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Old 12-03-2012, 05:37 PM   #37
krosero
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Join Date: Dec 2006
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Quote:
Originally Posted by jrepac View Post
Lots of interesting debates here on the #2 slot for '84. It is not that clear cut, by any stretch. Has anyone looked at the ATP rankings for that year? I do recall Connors getting up there to #2 by year's end, which speaks to the consistency, if not the actual GS results, of his play that year.

Does Lendl's RG win outweigh Connors results? Arguably, yes. But, Mac was the biggest thorn in Jimbo's side that season, not Lendl.
At Wimby, it would've been hard to see Connor's not beating anyone other than McEnroe that year. A little too early for Cash to overcome Connors at that stage, IMHO. Maybe, but not likely.

RG, no question, would've favored Lendl in the final that year, unless Ivan gagged big time. I do think the crowd there would lean to Connors at that time, in all honesty.

USO, likely a toss up, however, Connors was in peak form all thru that tournament, not just in the match vs. Mac. So, I'd give him an edge there versus Lendl.

Re: wimby, yes, Connors did cite Lendl physically breaking down. It was clear he was exhausted, but not like Jimmy was a spring chicken, either. And, Lendl won the first set, so he had an edge. But, over the course of the match, I do think Jimmy's style on grass wore Ivan down...it was just a very fast court back then and Connors was infinitely more comfortable. It was easy to see that.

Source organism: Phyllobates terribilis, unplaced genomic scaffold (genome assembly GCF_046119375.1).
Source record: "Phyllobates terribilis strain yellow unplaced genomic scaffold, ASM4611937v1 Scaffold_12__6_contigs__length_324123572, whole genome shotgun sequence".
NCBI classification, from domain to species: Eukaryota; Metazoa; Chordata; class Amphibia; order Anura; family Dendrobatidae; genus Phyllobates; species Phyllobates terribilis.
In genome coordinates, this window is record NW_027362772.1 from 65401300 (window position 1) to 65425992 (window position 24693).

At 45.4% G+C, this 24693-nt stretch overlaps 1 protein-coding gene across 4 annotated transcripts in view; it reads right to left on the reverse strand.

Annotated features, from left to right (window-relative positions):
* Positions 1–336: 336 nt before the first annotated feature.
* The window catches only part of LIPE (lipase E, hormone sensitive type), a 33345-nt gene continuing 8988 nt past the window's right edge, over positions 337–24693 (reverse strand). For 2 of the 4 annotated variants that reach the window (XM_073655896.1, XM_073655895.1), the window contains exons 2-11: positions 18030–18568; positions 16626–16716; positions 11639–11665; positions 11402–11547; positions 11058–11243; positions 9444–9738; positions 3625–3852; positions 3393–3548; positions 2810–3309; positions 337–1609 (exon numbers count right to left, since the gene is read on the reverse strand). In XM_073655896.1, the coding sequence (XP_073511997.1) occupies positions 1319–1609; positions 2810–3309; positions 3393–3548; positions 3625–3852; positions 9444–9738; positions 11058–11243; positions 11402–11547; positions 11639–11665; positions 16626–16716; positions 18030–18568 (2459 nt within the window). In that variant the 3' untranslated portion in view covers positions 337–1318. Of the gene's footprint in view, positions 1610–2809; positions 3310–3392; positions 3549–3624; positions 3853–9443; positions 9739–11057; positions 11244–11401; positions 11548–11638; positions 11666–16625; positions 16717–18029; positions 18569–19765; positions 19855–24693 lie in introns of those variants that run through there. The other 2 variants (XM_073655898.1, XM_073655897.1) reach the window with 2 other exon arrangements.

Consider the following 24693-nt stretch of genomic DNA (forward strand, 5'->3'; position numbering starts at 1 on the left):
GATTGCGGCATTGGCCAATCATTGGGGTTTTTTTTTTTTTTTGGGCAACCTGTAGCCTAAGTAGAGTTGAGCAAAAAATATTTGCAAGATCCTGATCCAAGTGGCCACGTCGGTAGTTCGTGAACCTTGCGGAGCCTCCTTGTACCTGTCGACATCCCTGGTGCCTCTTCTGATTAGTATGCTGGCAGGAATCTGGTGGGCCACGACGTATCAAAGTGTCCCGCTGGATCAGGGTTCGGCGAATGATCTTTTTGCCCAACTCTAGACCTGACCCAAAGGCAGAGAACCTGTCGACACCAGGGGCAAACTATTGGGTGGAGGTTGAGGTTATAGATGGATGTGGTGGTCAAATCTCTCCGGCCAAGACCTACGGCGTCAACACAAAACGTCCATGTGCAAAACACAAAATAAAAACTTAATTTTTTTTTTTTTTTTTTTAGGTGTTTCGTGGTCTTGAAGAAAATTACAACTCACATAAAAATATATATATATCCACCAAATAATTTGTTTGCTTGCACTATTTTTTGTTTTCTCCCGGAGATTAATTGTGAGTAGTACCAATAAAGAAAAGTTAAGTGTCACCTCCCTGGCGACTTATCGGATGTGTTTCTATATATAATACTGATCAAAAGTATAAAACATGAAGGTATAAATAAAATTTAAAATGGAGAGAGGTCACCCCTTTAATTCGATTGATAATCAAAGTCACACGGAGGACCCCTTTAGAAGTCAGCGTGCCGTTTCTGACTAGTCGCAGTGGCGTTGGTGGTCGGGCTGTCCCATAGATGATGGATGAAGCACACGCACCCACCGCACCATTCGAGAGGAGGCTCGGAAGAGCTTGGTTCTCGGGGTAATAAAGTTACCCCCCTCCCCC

I saw that final from Tokyo as well...it was a very fast indoor court; Connors got a head of steam behind him and ran away with it, playing very aggressively. If Connors could rush Lendl's stroke production, that tended to make the difference, I think. So, Connors' aggressive/explosive service returns and ground strokes on a fast/uneven surface, could create havoc in Lendl's game.
Agreed to many of the points you make. A couple of things, though. The ATP computer placed Connors at #2 for 1984, but this was the same computer that only two years earlier (1982) had placed McEnroe at #1 and Connors at #2, despite Connors pulling down two Slam titles and McEnroe none. In '83 the computer put Lendl at #2, Connors at #3 and Wilander at #4, despite the fact that Lendl had no Slams for the year; moreover, Wilander is usually everybody's choice for #2 or even for #1 that year.

I might agree that Connors' #2 ranking in '84 reflects his consistency, but does it? Nobody was more consistent in '83 than Wilander, yet he ended up fourth on the computer that year.

On the hypotheticals, I give Lendl somewhat more chance at the USO than you do, but I don't really disagree strongly with anything you said about hypothetical meetings that year. And what you said about the actual meeting that Lendl and Connors had at Wimbledon, I agree with.

What I find very problematic is this: "But, Mac was the biggest thorn in Jimbo's side that season, not Lendl."